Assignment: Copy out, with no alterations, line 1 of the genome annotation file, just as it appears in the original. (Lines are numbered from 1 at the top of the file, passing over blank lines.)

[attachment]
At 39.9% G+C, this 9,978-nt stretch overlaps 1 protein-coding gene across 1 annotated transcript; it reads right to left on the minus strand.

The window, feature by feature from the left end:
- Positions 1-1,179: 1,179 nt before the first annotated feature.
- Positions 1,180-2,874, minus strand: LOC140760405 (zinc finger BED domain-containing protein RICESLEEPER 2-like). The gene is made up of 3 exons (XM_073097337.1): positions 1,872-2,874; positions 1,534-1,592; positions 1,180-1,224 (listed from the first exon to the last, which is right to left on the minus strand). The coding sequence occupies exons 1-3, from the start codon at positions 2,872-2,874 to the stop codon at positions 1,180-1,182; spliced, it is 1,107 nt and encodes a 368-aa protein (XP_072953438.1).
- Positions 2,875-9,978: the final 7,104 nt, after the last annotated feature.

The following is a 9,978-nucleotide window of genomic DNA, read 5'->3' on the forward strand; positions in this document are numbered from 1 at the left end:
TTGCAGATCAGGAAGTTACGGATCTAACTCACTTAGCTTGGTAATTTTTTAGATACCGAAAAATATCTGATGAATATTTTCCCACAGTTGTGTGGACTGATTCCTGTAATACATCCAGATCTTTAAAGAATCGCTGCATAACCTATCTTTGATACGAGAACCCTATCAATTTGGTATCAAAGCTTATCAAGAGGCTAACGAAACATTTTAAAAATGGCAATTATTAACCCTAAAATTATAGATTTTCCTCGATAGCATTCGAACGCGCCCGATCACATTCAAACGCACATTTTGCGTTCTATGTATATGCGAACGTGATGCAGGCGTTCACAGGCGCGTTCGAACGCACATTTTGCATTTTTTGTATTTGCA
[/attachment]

At 39.9% G+C, this 9,978-nt stretch overlaps 1 protein-coding gene across 1 annotated transcript; it reads right to left on the minus strand.